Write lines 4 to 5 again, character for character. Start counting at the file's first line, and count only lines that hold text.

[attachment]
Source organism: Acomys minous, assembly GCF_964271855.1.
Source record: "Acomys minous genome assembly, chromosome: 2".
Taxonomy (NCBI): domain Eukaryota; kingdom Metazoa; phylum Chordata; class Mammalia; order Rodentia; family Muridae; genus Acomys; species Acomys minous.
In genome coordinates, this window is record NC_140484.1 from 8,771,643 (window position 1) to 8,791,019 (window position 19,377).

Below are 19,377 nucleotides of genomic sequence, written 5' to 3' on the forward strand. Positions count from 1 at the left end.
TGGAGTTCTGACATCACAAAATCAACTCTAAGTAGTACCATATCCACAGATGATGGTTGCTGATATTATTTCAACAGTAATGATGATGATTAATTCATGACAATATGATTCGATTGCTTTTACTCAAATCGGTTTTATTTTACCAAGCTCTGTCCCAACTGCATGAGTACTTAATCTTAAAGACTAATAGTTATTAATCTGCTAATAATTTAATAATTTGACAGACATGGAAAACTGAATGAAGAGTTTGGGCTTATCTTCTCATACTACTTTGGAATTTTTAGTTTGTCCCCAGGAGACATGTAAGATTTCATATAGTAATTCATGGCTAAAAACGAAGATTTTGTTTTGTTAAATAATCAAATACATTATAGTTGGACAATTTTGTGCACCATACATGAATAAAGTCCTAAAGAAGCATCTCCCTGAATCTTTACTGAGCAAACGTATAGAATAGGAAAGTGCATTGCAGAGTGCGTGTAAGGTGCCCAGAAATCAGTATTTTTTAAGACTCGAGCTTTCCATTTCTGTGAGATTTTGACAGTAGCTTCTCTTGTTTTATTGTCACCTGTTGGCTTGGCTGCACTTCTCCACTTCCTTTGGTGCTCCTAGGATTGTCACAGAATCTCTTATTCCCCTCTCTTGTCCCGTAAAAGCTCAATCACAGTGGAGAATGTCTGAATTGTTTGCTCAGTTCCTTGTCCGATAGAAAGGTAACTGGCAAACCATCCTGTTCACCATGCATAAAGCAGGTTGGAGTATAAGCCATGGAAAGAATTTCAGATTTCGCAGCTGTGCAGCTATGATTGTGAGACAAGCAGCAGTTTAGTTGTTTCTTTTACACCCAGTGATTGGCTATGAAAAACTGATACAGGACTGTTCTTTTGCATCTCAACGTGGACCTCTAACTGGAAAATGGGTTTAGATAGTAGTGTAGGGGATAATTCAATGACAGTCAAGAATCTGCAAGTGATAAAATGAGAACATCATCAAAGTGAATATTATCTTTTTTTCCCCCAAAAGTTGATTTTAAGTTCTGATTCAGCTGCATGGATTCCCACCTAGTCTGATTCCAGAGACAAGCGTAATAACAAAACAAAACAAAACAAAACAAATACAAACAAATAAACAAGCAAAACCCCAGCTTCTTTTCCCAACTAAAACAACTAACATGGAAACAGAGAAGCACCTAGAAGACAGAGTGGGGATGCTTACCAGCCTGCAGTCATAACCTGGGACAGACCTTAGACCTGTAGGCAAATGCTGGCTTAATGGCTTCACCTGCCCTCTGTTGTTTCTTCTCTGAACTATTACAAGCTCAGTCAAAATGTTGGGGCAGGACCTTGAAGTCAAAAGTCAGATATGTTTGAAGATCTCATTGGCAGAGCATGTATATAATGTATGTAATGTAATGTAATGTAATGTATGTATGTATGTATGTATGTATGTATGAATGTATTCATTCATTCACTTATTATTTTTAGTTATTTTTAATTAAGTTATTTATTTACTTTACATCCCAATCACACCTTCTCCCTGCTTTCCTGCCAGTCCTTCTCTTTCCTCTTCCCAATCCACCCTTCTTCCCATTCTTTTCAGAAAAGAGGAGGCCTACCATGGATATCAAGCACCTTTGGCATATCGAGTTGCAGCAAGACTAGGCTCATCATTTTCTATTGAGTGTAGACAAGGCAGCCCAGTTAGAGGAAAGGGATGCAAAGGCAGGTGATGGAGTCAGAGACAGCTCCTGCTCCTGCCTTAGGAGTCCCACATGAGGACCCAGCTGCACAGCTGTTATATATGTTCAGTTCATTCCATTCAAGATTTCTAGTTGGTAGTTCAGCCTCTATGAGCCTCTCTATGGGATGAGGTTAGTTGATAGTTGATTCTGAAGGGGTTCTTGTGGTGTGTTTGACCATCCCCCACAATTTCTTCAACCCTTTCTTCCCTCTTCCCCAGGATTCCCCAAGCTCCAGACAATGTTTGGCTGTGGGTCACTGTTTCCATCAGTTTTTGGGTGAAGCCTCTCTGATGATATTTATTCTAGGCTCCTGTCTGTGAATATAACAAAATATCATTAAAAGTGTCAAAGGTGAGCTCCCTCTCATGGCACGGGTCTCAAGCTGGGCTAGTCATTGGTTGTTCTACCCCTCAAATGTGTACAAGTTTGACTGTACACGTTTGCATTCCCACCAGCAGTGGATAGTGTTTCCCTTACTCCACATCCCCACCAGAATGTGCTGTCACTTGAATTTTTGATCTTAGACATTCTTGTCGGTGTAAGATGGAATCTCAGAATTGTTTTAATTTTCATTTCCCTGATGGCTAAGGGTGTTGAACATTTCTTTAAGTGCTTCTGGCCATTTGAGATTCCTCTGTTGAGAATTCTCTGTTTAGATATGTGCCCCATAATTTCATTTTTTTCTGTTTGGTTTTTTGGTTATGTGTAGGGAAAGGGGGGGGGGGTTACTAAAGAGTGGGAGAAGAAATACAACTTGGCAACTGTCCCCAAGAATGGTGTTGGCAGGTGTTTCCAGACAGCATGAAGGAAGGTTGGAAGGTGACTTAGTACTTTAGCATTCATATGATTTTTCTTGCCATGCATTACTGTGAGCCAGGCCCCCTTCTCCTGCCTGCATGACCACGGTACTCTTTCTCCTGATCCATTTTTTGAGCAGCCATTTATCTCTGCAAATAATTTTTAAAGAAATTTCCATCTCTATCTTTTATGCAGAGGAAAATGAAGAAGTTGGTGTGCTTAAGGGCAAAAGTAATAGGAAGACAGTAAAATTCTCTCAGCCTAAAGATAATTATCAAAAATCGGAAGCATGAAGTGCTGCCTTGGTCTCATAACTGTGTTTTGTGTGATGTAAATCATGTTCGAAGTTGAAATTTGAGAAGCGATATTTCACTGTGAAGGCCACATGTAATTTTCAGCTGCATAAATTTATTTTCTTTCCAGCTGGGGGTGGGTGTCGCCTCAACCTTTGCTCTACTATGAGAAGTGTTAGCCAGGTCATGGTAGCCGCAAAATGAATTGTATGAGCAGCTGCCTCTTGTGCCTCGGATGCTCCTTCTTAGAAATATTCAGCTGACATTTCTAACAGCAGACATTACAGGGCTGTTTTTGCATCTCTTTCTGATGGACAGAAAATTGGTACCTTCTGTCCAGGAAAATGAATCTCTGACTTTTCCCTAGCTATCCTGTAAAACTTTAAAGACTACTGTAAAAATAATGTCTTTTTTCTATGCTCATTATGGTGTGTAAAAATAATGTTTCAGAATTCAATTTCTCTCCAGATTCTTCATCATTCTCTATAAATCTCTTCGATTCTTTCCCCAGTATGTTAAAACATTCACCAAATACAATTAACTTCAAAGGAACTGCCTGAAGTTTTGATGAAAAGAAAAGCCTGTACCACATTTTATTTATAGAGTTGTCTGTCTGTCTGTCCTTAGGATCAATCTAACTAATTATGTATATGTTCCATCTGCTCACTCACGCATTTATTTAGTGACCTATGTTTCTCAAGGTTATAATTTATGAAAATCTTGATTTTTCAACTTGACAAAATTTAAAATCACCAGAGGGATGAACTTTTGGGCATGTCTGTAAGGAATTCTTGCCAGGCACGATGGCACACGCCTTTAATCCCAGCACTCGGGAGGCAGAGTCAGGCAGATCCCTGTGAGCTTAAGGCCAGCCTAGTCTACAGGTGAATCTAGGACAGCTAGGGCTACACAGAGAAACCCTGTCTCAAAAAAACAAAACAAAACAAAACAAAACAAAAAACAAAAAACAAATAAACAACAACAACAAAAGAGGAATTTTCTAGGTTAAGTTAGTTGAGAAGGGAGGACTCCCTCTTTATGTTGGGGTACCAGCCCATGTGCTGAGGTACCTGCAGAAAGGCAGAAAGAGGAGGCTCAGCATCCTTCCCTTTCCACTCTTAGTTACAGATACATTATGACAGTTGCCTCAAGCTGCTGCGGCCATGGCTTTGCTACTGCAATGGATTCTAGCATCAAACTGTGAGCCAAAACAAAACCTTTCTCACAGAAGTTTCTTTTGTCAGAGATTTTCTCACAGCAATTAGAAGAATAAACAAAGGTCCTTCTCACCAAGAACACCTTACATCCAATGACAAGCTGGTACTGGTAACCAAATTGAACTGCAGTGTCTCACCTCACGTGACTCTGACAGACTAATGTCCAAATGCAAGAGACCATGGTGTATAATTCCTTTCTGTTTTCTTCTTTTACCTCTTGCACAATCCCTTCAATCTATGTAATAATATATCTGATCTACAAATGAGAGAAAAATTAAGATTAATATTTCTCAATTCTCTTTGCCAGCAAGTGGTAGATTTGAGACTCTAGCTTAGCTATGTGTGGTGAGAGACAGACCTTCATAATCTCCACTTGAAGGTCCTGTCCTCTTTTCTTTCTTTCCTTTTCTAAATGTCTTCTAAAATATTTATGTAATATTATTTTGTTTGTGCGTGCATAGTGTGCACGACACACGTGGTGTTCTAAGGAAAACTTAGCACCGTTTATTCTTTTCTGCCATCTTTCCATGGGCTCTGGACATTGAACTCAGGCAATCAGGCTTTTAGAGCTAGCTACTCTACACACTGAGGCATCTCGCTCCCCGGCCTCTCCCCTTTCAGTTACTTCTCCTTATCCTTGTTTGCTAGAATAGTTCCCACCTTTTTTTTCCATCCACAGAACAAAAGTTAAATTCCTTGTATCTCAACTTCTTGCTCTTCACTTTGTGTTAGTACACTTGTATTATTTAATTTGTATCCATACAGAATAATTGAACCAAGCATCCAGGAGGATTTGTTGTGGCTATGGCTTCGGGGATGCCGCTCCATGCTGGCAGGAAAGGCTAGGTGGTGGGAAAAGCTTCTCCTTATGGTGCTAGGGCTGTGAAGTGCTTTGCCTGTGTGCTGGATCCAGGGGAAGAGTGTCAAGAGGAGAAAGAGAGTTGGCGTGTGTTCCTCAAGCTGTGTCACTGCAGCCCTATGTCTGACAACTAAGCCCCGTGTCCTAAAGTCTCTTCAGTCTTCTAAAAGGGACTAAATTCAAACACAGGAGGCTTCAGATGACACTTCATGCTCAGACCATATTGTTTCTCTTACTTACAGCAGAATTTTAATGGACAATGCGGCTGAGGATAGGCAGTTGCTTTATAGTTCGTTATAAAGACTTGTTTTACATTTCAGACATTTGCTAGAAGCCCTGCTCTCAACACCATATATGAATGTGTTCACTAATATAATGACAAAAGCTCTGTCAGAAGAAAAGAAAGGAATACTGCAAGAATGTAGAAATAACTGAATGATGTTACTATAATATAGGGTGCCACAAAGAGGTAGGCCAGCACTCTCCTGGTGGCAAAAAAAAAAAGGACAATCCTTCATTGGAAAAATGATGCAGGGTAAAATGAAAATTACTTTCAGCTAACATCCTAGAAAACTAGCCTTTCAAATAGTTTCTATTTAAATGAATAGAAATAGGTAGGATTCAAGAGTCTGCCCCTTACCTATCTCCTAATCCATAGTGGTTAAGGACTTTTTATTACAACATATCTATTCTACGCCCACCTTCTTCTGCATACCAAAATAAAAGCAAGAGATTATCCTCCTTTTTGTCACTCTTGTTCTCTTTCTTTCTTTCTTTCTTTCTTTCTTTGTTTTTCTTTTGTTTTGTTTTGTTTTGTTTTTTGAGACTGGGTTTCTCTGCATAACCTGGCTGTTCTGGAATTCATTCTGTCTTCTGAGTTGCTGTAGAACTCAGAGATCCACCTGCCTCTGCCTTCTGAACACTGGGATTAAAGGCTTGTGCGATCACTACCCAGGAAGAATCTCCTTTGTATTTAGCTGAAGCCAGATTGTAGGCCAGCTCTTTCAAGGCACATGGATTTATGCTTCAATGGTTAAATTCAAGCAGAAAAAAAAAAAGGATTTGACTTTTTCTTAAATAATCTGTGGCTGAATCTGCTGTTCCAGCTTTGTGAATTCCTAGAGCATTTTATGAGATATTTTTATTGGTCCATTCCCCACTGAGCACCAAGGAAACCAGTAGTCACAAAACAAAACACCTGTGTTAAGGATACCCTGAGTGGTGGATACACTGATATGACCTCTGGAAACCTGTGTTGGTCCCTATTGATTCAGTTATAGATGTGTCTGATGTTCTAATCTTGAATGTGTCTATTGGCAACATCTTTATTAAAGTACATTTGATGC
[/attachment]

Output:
In genome coordinates, this window is record NC_140484.1 from 8,771,643 (window position 1) to 8,791,019 (window position 19,377).

Below are 19,377 nucleotides of genomic sequence, written 5' to 3' on the forward strand. Positions count from 1 at the left end.